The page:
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With global reach three Orange County natives keep headquarters local, bringing new life and innovation to former harbor restaurant location

Owners of Pacific Asian Enterprises, the manufacturer of Nordhavn yachts, rehabbed a former island-side harbor restaurant building as home to their international headquarters. Photo by Andrea Papagianis
Owners of Pacific Asian Enterprises, the manufacturer of Nordhavn yachts, rehabbed a former island-side harbor restaurant building as home to their international headquarters. Photo by Andrea Papagianis

By Andrea Papagianis

For nearly 40 years, Dan Streech has conducted business out of the same location in the Dana Point Harbor. Opened in 1974, about three years after the harbor, Pacific Asian Enterprises, Inc., a brokerage company and manufacturer of the luxury-yacht line Nordhavn, has grown globally, but most recently has stretched out within its homeport.

As of December the company, owned and operated by three Orange County natives, Streech and brothers Jim and Jeff Leishman, moved into a freshly renovated facility at the Dana Point Harbor. After more than a decade of traveling between five offices in the harbor and off of Pacific Coast Highway, a mile away, the some 50 employees at PAE headquarters are now housed beneath one roof.

“During our crazy years of growth, we kept expanding out and now bringing everyone under one roof will help us be more organized,” said PAE president Dan Streech.

Constructed in 1971, the near 9,000 square foot, freestanding building, on the island side of the harbor has seen its fair share of turnover.

Opened in 1971, The Castaway restaurant changed hands numerous times before falling into disrepair. Photo Courtesy of Brent Walker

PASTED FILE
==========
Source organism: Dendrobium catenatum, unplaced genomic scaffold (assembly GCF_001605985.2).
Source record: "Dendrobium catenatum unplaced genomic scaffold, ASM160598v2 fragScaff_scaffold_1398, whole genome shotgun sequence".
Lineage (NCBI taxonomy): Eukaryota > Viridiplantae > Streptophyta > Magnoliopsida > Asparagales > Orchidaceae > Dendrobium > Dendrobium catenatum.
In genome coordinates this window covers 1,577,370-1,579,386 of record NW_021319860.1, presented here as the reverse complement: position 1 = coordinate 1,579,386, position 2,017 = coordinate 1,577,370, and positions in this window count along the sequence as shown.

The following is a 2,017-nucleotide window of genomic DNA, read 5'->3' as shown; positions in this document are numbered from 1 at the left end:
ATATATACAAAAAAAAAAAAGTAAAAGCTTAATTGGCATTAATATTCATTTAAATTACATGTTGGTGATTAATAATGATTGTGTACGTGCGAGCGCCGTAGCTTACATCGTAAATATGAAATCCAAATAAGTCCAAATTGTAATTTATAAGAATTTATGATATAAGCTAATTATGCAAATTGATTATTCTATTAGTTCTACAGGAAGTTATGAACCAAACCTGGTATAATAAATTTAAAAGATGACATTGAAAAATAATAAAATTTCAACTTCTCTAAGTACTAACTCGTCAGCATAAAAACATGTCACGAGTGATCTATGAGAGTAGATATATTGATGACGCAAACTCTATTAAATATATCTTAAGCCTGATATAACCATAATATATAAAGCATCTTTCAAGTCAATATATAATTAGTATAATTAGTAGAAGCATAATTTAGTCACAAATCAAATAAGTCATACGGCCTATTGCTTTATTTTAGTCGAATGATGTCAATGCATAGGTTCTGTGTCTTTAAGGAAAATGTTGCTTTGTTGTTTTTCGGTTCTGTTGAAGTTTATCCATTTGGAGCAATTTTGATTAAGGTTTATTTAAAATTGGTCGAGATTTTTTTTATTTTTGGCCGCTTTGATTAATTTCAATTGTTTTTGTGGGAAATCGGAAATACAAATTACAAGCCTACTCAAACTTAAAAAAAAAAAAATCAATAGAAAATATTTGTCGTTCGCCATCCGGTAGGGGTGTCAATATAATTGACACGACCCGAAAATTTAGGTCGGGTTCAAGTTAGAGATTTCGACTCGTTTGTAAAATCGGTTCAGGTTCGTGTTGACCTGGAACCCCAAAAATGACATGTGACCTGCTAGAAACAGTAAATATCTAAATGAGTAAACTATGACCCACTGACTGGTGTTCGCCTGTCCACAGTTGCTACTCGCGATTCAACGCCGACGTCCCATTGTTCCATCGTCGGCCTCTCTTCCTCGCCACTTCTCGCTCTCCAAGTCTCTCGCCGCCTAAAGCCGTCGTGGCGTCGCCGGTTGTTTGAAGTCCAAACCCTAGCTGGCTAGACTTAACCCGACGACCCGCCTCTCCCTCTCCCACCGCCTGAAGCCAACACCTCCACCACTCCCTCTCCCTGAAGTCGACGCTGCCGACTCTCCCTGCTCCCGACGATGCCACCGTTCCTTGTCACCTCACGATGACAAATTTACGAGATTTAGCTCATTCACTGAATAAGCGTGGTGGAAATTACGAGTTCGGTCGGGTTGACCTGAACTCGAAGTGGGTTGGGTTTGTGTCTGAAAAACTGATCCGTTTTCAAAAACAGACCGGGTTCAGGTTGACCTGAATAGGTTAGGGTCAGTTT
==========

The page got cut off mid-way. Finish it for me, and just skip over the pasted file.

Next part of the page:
Opened in 1971, The Castaway restaurant changed hands numerous times before falling into disrepair. Photo Courtesy of Brent Walker

Established in its early years as a nautical-themed bar, called The Castaway, the location has, for decades, suffered from an apparent identity crisis. Changing hands a few years after the harbor opened, the site transformed from a Polynesian paradise with an interior mimicking a shipwrecked hull—complete with upholstered barrels for seats—to El Adobe by the Sea, a Mexican canteen, then later to Delaney’s, a seafood house, and most recently The Beach House restaurant.

And for nearly two years, Parcel 11 sat vacant.

The former-site of a Southern California restaurant chain, The Beach House’s facade served as an empty, but stark reminder of the 2008 recession’s local impact.

Hit hard by fiscal blows and unable to maintain operating costs the eatery and the Orange County Board of Supervisors ended their leasing agreement two years early. After more than a decade in operation, and following suit with the spot’s earlier ill-fated restaurants, The Beach House closed its doors on New Year’s Day in 2010.

Later that year Orange County, which owns and operates the harbor, issued a Request for Proposal (RFP), an open call for bids, for projected uses of the available space. After months of advertising the county received a single response from Pacific Asian Enterprises, the manufacturer of Nordhavn yachts.

“When the place became available there weren’t too many restaurants interested in coming down here and being the fifth casualty of this location.” said PAE owner and vice president Jim Leishman.

In March 2011, the county’s Board of Supervisors authorized three 10-year lease agreements with PAE. With approval received from the city of Dana Point’s Planning Commission and City Council, and the green light to move forward from the California Coastal Commission, construction eventually began last summer.

With years of restaurant wear to be undone, the company invested more than $1 million to re-haul the corroded structure in a state of disrepair.

“The place was a disaster,” Leishman said. “We came in and it was unbelievable, it would have been possibly cheaper, with the permitting process aside, to bulldoze the whole place down.”